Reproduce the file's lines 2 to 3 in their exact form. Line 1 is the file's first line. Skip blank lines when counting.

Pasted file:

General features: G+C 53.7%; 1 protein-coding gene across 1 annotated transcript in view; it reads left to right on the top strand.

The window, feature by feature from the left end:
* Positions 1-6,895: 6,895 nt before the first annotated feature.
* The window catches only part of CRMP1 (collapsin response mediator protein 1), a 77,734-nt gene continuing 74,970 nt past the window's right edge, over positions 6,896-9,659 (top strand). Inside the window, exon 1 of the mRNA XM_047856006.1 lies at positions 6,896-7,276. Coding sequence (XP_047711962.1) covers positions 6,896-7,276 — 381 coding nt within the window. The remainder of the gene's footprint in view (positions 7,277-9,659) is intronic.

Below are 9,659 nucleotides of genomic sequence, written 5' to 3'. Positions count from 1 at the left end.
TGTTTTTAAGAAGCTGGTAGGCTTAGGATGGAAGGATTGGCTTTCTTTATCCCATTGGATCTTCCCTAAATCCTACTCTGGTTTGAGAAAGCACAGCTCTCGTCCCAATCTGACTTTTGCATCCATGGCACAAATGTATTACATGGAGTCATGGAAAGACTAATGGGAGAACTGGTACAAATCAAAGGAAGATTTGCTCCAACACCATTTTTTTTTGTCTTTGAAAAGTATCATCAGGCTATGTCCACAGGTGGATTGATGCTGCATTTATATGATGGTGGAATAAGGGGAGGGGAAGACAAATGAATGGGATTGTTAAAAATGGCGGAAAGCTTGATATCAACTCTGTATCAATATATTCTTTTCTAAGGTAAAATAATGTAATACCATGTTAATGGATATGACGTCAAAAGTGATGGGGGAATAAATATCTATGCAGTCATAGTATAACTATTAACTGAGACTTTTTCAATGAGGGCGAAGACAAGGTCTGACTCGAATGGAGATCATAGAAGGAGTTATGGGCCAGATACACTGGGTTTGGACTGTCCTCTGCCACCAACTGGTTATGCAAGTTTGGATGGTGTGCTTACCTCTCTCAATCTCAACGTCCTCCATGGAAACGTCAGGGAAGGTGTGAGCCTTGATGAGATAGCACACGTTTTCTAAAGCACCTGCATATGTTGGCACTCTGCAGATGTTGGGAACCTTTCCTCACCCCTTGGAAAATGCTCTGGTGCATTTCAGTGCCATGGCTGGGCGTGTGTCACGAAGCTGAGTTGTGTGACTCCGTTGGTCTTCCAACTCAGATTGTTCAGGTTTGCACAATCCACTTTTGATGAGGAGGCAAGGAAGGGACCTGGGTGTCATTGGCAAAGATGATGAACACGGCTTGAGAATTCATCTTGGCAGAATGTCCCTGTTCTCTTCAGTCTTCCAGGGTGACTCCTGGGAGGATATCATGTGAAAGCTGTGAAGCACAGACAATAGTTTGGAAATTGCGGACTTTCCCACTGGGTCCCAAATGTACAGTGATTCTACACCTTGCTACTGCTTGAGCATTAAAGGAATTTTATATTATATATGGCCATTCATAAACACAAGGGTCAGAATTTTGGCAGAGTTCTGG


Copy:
The window, feature by feature from the left end:
* Positions 1-6,895: 6,895 nt before the first annotated feature.